Now we are moving into a new phase, where the most successful companies have re-organized themselves around innovation. Instead of using innovation as a way to design new products, develop new technologies, or attack new markets, their entire purpose is to innovate. And they measure success not by how well they optimize shareholder value or increase their efficiency or effectiveness; they measure it by the quality of the ideas they bring into the world. The most obvious examples of this are the big five: Alphabet (Google), Amazon, Apple, Facebook, and Microsoft.
But in large companies it’s still extremely hard for the board and senior executives to lead with innovation. Part of that is old-world thinking; they start with the mindset that what has made them and their companies successful in the past will continue indefinitely. Instead of embracing the future, they cling to the past.
When I was running the digital practice at Booz & Co eight years ago, we analyzed companies that had lost the most economic value since 2000. At the time, it was widely believed these losses were due largely to compliance and operational issues. In fact, more than 80 percent were due to a failure to innovate; the management teams didn’t set the right strategies and failed to keep up with shifts in technology.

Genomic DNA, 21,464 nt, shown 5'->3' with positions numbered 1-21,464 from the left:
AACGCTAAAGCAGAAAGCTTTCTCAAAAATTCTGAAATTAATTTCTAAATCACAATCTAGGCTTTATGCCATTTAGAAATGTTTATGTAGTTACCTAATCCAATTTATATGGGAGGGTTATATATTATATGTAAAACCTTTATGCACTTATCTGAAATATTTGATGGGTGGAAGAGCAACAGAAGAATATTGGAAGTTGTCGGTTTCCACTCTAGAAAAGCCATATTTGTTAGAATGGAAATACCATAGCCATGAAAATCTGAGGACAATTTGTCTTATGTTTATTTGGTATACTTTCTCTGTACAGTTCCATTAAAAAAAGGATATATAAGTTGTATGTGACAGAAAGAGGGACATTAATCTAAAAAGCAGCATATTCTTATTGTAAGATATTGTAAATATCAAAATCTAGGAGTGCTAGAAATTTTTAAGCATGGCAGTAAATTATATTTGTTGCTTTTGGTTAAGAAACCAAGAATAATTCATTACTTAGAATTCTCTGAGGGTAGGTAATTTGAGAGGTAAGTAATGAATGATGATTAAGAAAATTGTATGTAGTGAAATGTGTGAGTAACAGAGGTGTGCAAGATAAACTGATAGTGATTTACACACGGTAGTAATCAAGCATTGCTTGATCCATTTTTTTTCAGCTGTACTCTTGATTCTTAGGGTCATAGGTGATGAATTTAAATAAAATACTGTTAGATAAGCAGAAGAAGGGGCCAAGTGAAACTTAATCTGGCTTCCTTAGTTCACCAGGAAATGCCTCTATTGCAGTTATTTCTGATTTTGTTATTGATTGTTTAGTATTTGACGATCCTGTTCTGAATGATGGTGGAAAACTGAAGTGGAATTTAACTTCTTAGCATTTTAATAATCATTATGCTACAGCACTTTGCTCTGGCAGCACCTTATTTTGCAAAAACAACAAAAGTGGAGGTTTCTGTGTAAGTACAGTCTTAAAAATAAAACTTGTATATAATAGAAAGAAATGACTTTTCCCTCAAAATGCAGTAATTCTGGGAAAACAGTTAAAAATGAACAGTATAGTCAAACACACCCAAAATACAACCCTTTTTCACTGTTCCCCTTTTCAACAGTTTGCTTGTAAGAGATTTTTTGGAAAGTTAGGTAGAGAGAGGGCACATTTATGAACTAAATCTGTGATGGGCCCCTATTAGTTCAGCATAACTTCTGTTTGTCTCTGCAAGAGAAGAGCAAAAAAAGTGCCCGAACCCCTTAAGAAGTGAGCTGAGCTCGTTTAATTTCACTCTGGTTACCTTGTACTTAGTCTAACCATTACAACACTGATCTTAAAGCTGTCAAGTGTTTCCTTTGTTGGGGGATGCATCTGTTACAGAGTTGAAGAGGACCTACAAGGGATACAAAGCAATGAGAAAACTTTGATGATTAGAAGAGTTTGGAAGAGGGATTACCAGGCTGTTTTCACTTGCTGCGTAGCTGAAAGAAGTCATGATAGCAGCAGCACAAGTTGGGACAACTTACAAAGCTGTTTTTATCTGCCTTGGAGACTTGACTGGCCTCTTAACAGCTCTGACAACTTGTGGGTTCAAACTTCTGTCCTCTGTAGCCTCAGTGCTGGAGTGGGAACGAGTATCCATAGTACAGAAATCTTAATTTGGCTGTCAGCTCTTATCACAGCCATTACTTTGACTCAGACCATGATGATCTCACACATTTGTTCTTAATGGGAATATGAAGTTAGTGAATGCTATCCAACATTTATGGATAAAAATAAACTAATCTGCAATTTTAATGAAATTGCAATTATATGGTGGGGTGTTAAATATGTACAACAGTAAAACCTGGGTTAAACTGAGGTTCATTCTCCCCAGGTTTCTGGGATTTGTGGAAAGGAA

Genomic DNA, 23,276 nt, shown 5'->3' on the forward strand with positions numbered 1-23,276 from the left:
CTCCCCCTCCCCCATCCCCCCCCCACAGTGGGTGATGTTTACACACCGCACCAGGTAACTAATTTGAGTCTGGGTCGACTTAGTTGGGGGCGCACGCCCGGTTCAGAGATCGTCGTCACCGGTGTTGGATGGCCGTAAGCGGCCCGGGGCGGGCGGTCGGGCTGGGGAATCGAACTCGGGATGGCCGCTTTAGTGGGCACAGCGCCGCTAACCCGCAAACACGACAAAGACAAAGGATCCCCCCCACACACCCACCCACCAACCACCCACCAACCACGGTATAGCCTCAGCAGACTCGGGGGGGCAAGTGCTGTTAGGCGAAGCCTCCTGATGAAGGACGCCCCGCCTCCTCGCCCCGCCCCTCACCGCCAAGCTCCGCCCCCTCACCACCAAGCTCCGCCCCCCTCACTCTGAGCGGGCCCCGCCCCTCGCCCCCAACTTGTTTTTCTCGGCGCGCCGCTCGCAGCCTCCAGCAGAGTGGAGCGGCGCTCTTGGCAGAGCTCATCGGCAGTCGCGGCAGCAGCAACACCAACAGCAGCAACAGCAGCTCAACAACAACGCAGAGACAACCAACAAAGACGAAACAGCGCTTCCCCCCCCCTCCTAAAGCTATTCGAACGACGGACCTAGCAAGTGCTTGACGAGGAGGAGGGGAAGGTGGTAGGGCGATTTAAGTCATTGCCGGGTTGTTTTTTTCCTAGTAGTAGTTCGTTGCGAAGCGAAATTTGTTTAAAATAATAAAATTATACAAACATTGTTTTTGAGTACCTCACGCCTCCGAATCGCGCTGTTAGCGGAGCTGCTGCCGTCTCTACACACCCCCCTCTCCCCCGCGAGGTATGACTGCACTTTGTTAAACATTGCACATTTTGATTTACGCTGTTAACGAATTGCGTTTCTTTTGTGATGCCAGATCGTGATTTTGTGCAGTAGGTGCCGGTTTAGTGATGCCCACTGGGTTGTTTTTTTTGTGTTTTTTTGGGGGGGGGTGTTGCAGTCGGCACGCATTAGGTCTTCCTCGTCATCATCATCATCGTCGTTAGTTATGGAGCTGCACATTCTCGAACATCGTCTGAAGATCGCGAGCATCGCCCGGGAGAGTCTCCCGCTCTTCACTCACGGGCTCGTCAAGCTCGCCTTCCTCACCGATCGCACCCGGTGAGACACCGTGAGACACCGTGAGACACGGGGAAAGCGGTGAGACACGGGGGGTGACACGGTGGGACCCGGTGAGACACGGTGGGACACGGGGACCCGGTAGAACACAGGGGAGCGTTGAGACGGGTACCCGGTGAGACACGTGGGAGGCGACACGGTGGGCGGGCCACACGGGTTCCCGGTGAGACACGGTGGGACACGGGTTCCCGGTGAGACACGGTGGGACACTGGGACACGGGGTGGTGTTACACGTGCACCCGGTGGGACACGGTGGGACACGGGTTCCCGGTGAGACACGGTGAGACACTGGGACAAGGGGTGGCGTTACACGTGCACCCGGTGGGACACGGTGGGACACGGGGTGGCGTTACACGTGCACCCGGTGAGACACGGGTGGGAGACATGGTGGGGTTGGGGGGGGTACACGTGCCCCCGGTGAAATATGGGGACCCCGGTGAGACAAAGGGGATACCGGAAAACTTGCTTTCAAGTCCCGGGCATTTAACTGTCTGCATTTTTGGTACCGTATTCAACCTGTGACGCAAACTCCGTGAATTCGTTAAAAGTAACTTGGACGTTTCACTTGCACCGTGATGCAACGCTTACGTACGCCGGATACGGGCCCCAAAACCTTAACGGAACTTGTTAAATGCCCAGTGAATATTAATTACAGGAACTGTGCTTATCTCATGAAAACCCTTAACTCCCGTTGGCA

Yet to this day, boards and executive teams still spend the vast majority of their time on operational and compliance issues.
If you’re a board member or a top executive, how should you prepare yourself to transition to this new world? The first thing you need is a clear perspective on the technology and innovations that are about to impact your industry. Second, you must adopt a future mindset and stop trying to maximize the value of what you’ve already achieved. Then you need to examine your behavior and that of your organization and decide if you’re really doing the right things. That may mean giving up parts of the business that have been successful for decades.
If you look at the mission statements of the world’s most successful companies, you will find innovation at their core. Take Google, whose mission is “to organize the world’s information and make it universally accessible and useful.” That mission could not have been accomplished using the tools available in the publishing and information industries when Google started. Or Tesla, which isn’t focused on making great vehicles and pleasing its customers; instead, it seeks “to accelerate the advent of sustainable transport by bringing compelling mass market electric cars to market.” As with Google, Tesla’ mission cannot be accomplished without innovation.